During the funeral service this week of a dear friend who died from cancer, I was reminded how many close people to me have been claimed with this disease. I have lost both of my parents, a 12 year old cousin, 1 grandmother and 1 grandfather and 2 of my dogs….in just my immediate family !

Why haven’t we cured cancer yet? It seems like almost every day, we hear about another miraculous advance in cancer treatment. Drugs that shrink tumors and slow progress. And yet, our loved ones keep dying of cancer.

Most of us have lost friends and loved ones to cancer, and we’re all familiar with the inexorable logic of tumor growth and metastasis. It’s a disease so horrible, it defies metaphor – people use cancer as a metaphor for the worst things in life, but there are no metaphors dreadful enough to describe cancer.
Medical science has made incredible advances in our lifetimes — but one sobering truth remains. “If you look at the death rate from cancer, there’s no dramatic change over the last five decades,” says David Agus, author of The End of Illness and the head of University of Southern California’s Westside Cancer Center. “There are little wins, but no dramatic change.”
The first thing to point out is that finding a cure for cancer is extremely unlikely. Cancer is an umbrella term for over 200 different diseases (1000s of different diseases if you include sub-types). Although these diseases have many outward similarities(all grow uncontrollably and have the potential to invade and spread), the biological mechanism is different for most cancer types. The simple answer is that we may find cures for various cancers, but each will need their own research and treatment strategies.
For years the widely accepted reason these cancers seem so difficult to treat has been rather simple—we don’t catch them at an early enough stage to stop them. That remains the case today, although we are now uncovering other biological reasons for the more recalcitrant cancers. But there are new, hopeful treatments—especially in the area of targeted gene therapy—that could begin to swing long-term treatment success over to the side of the patient.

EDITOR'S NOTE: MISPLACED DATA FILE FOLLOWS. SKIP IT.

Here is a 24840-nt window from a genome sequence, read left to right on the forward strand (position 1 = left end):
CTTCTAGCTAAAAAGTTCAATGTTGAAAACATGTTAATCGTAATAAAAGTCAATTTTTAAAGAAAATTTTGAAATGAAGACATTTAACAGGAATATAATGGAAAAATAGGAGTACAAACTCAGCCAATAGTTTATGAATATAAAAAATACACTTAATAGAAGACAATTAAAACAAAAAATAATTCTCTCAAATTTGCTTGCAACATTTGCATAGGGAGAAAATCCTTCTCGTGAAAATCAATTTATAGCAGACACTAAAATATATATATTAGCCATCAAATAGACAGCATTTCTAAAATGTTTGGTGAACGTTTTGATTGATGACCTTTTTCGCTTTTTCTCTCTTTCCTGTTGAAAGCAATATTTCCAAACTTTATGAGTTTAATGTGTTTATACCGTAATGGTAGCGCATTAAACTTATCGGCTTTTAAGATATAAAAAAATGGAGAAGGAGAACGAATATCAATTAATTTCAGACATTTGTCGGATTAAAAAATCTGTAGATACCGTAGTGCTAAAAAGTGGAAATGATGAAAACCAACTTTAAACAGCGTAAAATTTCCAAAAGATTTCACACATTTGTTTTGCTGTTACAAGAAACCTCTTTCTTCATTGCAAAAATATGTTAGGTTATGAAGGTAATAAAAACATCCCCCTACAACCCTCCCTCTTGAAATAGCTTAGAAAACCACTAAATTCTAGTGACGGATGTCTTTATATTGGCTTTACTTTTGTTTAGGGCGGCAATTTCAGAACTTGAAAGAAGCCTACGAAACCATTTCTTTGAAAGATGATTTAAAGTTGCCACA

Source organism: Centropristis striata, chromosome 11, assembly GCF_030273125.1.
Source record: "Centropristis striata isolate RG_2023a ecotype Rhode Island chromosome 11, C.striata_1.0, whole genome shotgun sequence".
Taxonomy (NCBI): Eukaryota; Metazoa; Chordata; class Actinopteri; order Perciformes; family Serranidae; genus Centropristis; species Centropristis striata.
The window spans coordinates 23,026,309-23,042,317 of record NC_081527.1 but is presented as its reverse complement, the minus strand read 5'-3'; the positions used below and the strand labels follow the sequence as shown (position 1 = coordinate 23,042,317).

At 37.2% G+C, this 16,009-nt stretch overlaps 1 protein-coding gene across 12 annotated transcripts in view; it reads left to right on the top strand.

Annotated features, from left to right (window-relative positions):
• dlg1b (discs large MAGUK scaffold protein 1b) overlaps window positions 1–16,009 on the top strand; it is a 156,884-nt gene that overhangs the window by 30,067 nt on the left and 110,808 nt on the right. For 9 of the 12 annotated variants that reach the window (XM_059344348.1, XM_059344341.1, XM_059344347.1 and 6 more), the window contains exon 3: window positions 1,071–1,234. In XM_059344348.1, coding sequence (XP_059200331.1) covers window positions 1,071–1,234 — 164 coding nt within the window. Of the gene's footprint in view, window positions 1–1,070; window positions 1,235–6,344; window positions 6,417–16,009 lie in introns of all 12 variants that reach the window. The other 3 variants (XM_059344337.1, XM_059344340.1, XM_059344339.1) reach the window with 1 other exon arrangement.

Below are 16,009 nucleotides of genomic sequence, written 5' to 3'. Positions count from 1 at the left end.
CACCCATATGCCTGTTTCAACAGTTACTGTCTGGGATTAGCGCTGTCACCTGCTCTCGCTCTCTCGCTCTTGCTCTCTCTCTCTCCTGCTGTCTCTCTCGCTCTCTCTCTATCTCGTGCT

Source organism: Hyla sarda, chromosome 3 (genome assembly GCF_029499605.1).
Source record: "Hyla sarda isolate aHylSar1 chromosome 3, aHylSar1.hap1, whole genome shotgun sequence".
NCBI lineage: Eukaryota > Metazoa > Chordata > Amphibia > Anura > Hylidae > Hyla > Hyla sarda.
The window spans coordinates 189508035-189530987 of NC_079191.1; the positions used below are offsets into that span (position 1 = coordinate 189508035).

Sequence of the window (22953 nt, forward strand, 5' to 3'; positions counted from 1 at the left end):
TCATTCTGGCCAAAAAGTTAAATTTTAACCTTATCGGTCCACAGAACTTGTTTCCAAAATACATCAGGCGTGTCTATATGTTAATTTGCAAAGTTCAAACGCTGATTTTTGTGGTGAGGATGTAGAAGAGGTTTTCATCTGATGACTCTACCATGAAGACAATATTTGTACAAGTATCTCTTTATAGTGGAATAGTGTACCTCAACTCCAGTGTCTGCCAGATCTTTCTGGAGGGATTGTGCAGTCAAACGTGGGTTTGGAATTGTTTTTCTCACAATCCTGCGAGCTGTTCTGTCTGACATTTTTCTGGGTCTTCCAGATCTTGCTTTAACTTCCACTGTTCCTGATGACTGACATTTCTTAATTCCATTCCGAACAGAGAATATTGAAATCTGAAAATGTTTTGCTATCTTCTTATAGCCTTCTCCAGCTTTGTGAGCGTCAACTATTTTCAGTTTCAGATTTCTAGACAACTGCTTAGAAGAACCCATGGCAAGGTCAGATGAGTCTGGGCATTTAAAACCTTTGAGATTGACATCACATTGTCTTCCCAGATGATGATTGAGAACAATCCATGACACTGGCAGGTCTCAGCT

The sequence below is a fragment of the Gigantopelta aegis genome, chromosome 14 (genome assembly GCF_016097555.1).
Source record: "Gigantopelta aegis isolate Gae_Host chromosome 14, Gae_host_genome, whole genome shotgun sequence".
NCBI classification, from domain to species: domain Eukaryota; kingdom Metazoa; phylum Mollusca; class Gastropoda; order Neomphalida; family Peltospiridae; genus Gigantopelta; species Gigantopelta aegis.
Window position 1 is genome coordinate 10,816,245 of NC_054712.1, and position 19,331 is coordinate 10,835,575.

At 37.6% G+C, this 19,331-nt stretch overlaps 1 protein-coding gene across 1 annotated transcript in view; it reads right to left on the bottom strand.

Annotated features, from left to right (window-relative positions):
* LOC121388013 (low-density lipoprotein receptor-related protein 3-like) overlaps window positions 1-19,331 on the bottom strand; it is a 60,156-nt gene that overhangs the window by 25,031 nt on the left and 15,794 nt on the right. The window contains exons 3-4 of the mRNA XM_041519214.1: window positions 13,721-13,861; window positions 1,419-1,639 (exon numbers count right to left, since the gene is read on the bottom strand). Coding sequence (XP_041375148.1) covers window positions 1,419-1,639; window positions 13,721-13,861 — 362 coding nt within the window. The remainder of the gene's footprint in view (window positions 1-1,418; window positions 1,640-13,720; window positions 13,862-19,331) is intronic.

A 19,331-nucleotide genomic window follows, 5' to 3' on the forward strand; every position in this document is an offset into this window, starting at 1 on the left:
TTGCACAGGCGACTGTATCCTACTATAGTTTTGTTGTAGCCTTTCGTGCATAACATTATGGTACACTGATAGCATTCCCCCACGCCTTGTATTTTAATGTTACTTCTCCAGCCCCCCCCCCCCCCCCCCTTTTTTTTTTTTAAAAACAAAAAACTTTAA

The cancer drug that former president Jimmy Carter says made his melanoma seemingly disappear has helped about 40 percent of similar patients survive for as long as three years, oncologists said Wednesday.The drug, called Keytruda, takes a new approach to treating cancer by stopping tumor cells from cloaking themselves against the normal, healthy immune system response.

Making America “the country that cures cancer once and for all” was a hallmark of President Barack Obama’s final State of the Union address in January. But many cancer experts don’t think it can be done.

Cancer is high in what scientists call “plasticity,” meaning the disease is able to change quickly. Even if there was a single cure for every type of cancer, it wouldn’t work for long. That means the future of cancer medicine is a “diabetes model” in which the disease is managed with treatments while the patient maintains quality of life, many in the field say.

Still, many cancer specialists hailed the president’s announcement.

Dr. William Nelson, director of the Johns Hopkins Kimmel Cancer Center, called Obama’s speech “very exciting and energizing.”

An estimated 595,690 Americans are expected to die of cancer this year, according to the American Cancer Society.

Americans can prevent their risk of dying from cancer simply by maintaining a healthy lifestyle, according to a new study in the Journal of the American Medical Association Oncology. Such lifestyle change would decrease cancer deaths by 67 percent for men and 59 percent for women. Similarly, a healthy lifestyle would drop the discovery of new cancers by 41 percent in women and 63 percent in men.

What does this study mean by a “healthy lifestyle”? Don’t smoke, don’t drink too much, maintain a body mass index between 18.5 and 27.5, and exercise 75 to 150 minutes weekly.

The sadness of life lost, particularly poignant when too early, to diseases that we as progressive, educated health professionals would like to believe we could stop and treat, continues to challenge our intellect and hearts.

Support the important work in the treatment of cancer…financially, scientifically, professionally and holistically…whenever, however, the inevitable touch point of this prolific disease makes itself known in your life…step forward to make a difference.